The North York Moors National Park comprises woodland, moorland, rivers and coast, rich in heritage and wildlife.
The area was designated as a national park on 28 November 1952 and covers 554 square miles. It has 26 miles of coastline and a highest point of 454 metres (Urra Moor at), along with one of the largest concentrations of ancient trees in northern England.
Discover this extraordinary landscape – including where to walk, eat, drink and sleep – with our guide to the North York Moors.
At 402 metres, the Lion Inn ranks as one of England’s highest pubs. Perched high on Blakey Ridge, roaring log fires and low-beamed ceilings together with a good range of hearty meals and local ales offer all you need to escape the winter chill.
Step back in time to this hidden gem. The cosy snug will be popular on cold days where simple food, like pie and pickle or ‘Beck Hole’ butties, thick wedges of Yorkshire ham or cheese on plain and simple bread are served through the tiny serving hatch. Wash this down with a pint of the pub’s very own ‘Beckwatter’ beer.
One of the geological wonders of the national park, the Hole of Horcum is a huge natural amphitheatre 121 metres deep and more than 800 metres across. This walk sets out from the National Park car park to head across Levisham Moor – rich in Bronze and Iron Age remains – to Dundale Griff and then drops down into the valley to return via the Hole of Horcum.
Cold Moor and The Wainstones
12 km / 7½ miles
Join the Cleveland Way at Clay Bank Top to quickly gain the edge of Urra Moor before using old ways back down for a Bilsdale crossing. Stride out across Cold Moor before an exhilarating climb up through the Wainstones. Seek out the Needle and the Steeple, popular rock-climbing routes, followed by a high-level traverse of Hasty Bank.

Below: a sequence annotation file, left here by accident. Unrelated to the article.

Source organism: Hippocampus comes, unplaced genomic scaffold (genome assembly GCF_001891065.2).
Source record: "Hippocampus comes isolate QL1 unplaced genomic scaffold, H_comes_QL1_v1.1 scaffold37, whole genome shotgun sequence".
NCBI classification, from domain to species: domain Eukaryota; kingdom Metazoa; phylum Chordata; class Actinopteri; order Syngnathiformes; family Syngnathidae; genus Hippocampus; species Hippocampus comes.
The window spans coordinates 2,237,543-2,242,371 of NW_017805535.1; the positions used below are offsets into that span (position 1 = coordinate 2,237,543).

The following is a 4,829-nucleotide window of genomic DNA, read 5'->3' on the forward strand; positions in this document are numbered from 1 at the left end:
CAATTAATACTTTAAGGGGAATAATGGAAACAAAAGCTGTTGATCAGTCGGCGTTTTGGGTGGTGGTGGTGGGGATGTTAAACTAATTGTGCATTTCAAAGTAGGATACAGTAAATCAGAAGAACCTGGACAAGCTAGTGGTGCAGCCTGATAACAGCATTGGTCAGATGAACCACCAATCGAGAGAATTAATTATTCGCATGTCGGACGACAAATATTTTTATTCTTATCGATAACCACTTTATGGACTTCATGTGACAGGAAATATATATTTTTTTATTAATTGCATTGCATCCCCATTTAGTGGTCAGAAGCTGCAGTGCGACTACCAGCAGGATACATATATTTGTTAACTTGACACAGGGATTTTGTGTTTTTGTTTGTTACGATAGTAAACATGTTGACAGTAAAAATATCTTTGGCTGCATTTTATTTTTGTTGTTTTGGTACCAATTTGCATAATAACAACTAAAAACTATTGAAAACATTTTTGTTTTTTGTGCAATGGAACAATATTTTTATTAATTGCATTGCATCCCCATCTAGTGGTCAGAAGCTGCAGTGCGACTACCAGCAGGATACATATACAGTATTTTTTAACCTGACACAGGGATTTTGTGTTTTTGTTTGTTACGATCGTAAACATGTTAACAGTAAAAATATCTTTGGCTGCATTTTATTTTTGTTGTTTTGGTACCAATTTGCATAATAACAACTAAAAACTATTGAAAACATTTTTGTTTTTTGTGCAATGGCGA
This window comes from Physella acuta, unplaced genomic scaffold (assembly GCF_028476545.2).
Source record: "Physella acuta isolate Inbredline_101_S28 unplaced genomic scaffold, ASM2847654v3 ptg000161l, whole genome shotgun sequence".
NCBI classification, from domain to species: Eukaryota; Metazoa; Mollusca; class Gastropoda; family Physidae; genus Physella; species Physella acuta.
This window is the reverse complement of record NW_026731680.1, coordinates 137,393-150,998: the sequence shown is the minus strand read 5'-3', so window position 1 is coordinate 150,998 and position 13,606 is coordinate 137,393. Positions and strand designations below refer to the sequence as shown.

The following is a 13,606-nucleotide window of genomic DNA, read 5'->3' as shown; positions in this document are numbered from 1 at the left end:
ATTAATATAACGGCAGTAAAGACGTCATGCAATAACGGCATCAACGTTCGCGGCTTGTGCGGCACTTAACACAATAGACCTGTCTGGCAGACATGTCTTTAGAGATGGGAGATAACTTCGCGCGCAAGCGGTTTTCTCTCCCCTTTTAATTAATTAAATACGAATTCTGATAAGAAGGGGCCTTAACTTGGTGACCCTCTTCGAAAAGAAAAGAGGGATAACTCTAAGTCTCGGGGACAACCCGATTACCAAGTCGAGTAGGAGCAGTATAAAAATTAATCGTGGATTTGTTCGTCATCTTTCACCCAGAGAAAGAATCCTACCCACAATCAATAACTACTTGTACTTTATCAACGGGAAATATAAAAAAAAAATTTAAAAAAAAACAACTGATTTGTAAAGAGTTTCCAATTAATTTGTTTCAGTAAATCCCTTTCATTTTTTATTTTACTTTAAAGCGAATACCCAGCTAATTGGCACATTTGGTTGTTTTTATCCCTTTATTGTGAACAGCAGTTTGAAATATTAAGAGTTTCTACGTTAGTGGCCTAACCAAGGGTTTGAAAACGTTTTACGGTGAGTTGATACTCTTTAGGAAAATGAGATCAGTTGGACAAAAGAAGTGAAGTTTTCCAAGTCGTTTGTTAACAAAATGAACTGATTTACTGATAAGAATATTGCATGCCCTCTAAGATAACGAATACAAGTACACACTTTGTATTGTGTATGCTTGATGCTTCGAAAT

Esk Valley Walk
8½ km / 5¼ miles from Egton; 11½ km / 7¼ miles from Glaisdale; 15½ km / 9¾ miles from Lealholm to Sleights.
Catch the Northern Rail train from Sleights to one of several stations along the Esk Valley (Lealholm, Glaisdale or Egton) and walk back to Sleights. The route shadows the River Esk – Yorkshire’s only salmon river – through this u-shaped valley and follows some ancient tracks with stone causeways.
More North York Moors walks
The North York Moors landscape comprises more than 1,400 miles of public footpaths – discover the national park’s vast moorland and sweeping coastline with our favourite walks.
Red deer can be found in the woodlands around Rievaulx Abbey and roe deer, foxes and badgers are common throughout the national park. Most exciting of all is recent camera-trap footage of a male pine marten on Forestry Commission land. This has led to the three-year Yorkshire Pine Marten Project, to help develop a conservation plan for these elusive mammals.
Red grouse sightings are almost guaranteed on any walk across the high moors. Short-eared owlscan be found quartering the upland landscape, while barn owls will be silently hunting lower down in the dales. The mewing call of the buzzard will give their location away, so head to Wykeham Forest Raptor Viewpoint for great bird-of-prey sightings. Check out the feeders at the Sutton Bank Visitor Centre for views of rare willow tits.